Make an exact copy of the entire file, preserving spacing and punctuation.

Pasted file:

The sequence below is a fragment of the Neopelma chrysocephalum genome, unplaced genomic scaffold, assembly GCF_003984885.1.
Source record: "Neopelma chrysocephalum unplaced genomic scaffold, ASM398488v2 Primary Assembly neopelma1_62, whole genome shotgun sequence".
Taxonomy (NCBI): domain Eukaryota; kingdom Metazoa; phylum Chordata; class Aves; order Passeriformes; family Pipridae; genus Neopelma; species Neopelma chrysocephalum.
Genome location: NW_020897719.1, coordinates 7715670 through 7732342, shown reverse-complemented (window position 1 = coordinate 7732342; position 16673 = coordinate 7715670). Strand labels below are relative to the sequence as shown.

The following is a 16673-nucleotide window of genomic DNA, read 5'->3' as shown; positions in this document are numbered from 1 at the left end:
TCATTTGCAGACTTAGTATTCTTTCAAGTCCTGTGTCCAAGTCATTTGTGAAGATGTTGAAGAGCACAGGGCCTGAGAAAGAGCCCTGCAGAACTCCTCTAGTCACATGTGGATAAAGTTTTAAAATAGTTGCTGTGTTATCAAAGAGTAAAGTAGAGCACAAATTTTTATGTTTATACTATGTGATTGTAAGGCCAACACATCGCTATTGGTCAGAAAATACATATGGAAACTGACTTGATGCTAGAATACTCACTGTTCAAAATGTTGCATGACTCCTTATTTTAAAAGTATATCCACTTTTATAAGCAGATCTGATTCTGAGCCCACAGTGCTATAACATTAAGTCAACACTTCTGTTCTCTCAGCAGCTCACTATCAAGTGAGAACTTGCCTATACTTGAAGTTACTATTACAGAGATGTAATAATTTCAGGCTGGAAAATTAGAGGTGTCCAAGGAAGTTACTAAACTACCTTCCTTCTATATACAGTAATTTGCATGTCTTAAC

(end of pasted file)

The sequence below is a fragment of the Neopelma chrysocephalum genome, unplaced genomic scaffold, assembly GCF_003984885.1.
Source record: "Neopelma chrysocephalum unplaced genomic scaffold, ASM398488v2 Primary Assembly neopelma1_62, whole genome shotgun sequence".
Taxonomy (NCBI): domain Eukaryota; kingdom Metazoa; phylum Chordata; class Aves; order Passeriformes; family Pipridae; genus Neopelma; species Neopelma chrysocephalum.
Genome location: NW_020897719.1, coordinates 7715670 through 7732342, shown reverse-complemented (window position 1 = coordinate 7732342; position 16673 = coordinate 7715670). Strand labels below are relative to the sequence as shown.

The following is a 16673-nucleotide window of genomic DNA, read 5'->3' as shown; positions in this document are numbered from 1 at the left end:
TCATTTGCAGACTTAGTATTCTTTCAAGTCCTGTGTCCAAGTCATTTGTGAAGATGTTGAAGAGCACAGGGCCTGAGAAAGAGCCCTGCAGAACTCCTCTAGTCACATGTGGATAAAGTTTTAAAATAGTTGCTGTGTTATCAAAGAGTAAAGTAGAGCACAAATTTTTATGTTTATACTATGTGATTGTAAGGCCAACACATCGCTATTGGTCAGAAAATACATATGGAAACTGACTTGATGCTAGAATACTCACTGTTCAAAATGTTGCATGACTCCTTATTTTAAAAGTATATCCACTTTTATAAGCAGATCTGATTCTGAGCCCACAGTGCTATAACATTAAGTCAACACTTCTGTTCTCTCAGCAGCTCACTATCAAGTGAGAACTTGCCTATACTTGAAGTTACTATTACAGAGATGTAATAATTTCAGGCTGGAAAATTAGAGGTGTCCAAGGAAGTTACTAAACTACCTTCCTTCTATATACAGTAATTTGCATGTCTTAAC